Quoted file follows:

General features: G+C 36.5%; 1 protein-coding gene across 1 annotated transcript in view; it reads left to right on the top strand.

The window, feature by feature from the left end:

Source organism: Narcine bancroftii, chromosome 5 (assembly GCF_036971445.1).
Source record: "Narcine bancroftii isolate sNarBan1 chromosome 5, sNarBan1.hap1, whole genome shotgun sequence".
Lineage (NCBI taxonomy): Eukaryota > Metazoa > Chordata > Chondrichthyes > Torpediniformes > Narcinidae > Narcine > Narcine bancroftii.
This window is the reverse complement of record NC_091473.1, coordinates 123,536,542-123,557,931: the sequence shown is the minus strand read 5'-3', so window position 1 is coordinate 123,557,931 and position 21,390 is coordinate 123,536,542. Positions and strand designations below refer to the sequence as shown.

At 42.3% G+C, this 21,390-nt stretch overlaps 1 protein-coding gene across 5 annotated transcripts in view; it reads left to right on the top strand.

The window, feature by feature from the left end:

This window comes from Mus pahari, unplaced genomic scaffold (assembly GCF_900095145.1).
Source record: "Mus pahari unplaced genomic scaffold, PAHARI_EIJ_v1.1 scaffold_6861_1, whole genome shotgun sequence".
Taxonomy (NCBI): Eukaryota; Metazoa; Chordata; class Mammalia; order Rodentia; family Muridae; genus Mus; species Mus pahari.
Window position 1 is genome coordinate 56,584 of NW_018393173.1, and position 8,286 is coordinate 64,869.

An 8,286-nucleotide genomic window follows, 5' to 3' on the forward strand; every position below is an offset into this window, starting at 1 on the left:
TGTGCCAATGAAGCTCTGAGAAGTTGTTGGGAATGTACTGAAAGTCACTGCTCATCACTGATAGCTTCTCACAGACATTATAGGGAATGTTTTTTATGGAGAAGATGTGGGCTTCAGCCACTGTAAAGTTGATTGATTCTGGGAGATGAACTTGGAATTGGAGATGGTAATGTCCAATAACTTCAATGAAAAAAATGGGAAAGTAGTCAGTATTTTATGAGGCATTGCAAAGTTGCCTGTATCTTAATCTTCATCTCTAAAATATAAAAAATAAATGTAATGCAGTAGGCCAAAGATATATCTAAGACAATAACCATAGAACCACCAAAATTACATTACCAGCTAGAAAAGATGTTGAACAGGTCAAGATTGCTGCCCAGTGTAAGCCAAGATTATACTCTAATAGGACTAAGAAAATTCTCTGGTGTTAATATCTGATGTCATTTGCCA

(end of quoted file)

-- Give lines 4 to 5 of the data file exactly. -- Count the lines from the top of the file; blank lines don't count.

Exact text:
Source record: "Narcine bancroftii isolate sNarBan1 chromosome 5, sNarBan1.hap1, whole genome shotgun sequence".
Lineage (NCBI taxonomy): Eukaryota > Metazoa > Chordata > Chondrichthyes > Torpediniformes > Narcinidae > Narcine > Narcine bancroftii.